Parentucellia Viv.
Fl.Libyc.Spec. 31 (1824)

Name Status: Current
Browse to the list of specimens for Parentucellia Viv.

Scientific Description
H.R. Coleman, Thursday 8 September 2016

Common name. Bartsias. Family Scrophulariaceae.

Habit and leaf form. Herbs. ‘Normal’ plants, or plants of very peculiar form (parasitic). Partially parasitic. On roots of the host. Annual, or biennial; plants with neither basal nor terminal concentrations of leaves; to 0.7 m high. Helophytic, or mesophytic. Leaves small to medium-sized; opposite; ‘herbaceous’, or leathery, or membranous; subsessile to sessile; simple; epulvinate. Leaf blades dissected, or entire; ovate, or triangular; if dissected palmately lobed; pinnately veined. Mature leaf blades adaxially scabrous, or pubescent; abaxially scabrous, or pubescent. Leaves without stipules. Leaf blade margins dentate. Leaves without a persistent basal meristem. Leaf anatomy. Hydathodes present (occasionally), or absent. Hairs present; glandular hairs present; complex hairs present. Stem anatomy. Secondary thickening developing from a conventional cambial ring.

Reproductive type, pollination. Fertile flowers hermaphrodite. Unisexual flowers absent. Plants hermaphrodite. Entomophilous.

Inflorescence and flower features. Flowers aggregated in ‘inflorescences’; in racemes. The terminal inflorescence unit cymose, or racemose. Inflorescences terminal; spike-like. Flowers pedicellate to subsessile; bracteate; ebracteolate; small to medium-sized; very irregular; zygomorphic; 4 merous; tetracyclic. Free hypanthium absent. Hypogynous disk present. Perianth with distinct calyx and corolla; 8; 2 -whorled; isomerous. Calyx present; 4; 1 -whorled; gamosepalous; lobed. Calyx lobes markedly shorter than the tube, or about the same length as the tube. Calyx imbricate, or valvate; tubular; more or less regular; persistent; accrescent. Calyx lobes ovate, or triangular. Corolla present; 4 (the posterior pair united); 1 -whorled; gamopetalous; lobed. Corolla lobes markedly shorter than the tube, or about the same length as the tube. Corolla imbricate, or valvate; bilabiate; hairy abaxially; plain; white, or yellow, or red, or purple; persistent, or deciduous. Androecium 4. Androecial members adnate (to the corolla); markedly unequal (held in a U-configuration); free of one another; 1 -whorled. Stamens 4; remaining included; didynamous; isomerous with the perianth; oppositisepalous. Anthers dehiscing via pores (pore attenuated); introrse; bilocular (cells hairy, more or less equally awned at base); tetrasporangiate. Gynoecium 2 carpelled. The pistil 2 celled. Gynoecium non-petaloid; syncarpous; eu-syncarpous; superior. Ovary plurilocular; 2 locular. Gynoecium median; stylate. Styles 1; attenuate from the ovary, or from a depression at the top of the ovary; apical. Stigmas 1; 1 - lobed; capitate. Placentation axile, or apical. Ovules 50 per locule (to ‘many’); pendulous to ascending; non-arillate; anatropous, or campylotropous, or hemianatropous.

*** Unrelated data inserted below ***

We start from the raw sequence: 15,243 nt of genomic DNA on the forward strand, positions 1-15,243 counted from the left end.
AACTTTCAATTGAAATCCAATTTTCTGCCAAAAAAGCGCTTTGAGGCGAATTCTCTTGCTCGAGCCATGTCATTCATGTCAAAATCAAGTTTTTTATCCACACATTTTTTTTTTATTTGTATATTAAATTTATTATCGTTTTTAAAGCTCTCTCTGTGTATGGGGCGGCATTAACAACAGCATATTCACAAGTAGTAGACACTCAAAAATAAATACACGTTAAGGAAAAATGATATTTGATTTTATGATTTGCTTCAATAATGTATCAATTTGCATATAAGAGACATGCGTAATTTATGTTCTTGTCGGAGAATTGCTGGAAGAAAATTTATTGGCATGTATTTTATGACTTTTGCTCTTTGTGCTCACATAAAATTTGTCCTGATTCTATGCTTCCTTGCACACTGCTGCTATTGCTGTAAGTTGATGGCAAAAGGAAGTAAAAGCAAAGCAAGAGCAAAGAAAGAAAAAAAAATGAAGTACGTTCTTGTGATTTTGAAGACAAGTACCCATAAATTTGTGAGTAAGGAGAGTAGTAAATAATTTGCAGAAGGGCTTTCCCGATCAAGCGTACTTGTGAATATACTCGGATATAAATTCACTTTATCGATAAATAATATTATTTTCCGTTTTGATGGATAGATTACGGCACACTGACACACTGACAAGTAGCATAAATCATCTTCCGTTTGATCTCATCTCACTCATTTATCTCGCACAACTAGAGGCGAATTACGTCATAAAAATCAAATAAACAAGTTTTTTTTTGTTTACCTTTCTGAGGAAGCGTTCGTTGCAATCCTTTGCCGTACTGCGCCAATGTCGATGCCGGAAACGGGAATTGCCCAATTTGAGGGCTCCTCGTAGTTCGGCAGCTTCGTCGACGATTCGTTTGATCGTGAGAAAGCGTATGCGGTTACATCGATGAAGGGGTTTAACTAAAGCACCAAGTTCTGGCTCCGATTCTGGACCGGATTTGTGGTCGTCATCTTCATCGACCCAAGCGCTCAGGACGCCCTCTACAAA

Fruit and seed features. Fruit non-fleshy; hairy, or not hairy; not spinose; dehiscent; a capsule. Capsules loculicidal and valvular (by 2 valves). Fruit 50 seeded (to ‘many’). Seeds endospermic. Endosperm oily. Seeds minute. Cotyledons 2. Embryo straight to curved. Testa smooth (or reticulate).

Special features. Corolla tube exceeding the calyx, or not exceeding the calyx; straight. The upper lip of the corolla incorporating 2 members, the lower 3; (posterior, adaxial) lip of the corolla entire (lobes incurved); upper (adaxial) lip of the corolla markedly concave (and enclosing the anthers). Lower (abaxial) lip of the corolla 3 lobed (with a ridged palate, the throat not closed).

Geography, cytology, number of species. Adventive. Australian states and territories: Western Australia, South Australia, New South Wales, Victoria, Australian Capital Territory, and Tasmania. South-West Botanical Province.

Etymology. After Tomaso Parentucelli, founder of the botanical gardens at Rome.

Taxonomic Literature

  • Wheeler, Judy; Marchant, Neville; Lewington, Margaret; Graham, Lorraine (2002). Flora of the south west, Bunbury, Augusta, Denmark. Volume 2, dicotyledons. Australian Biological Resources Study. Canberra.
  • Grieve, Brian J.; Blackall, William E. (1982). How to know Western Australian wildflowers : a key to the flora of the extratropical regions of Western Australia. Part IV. University of W.A. Press. [Perth].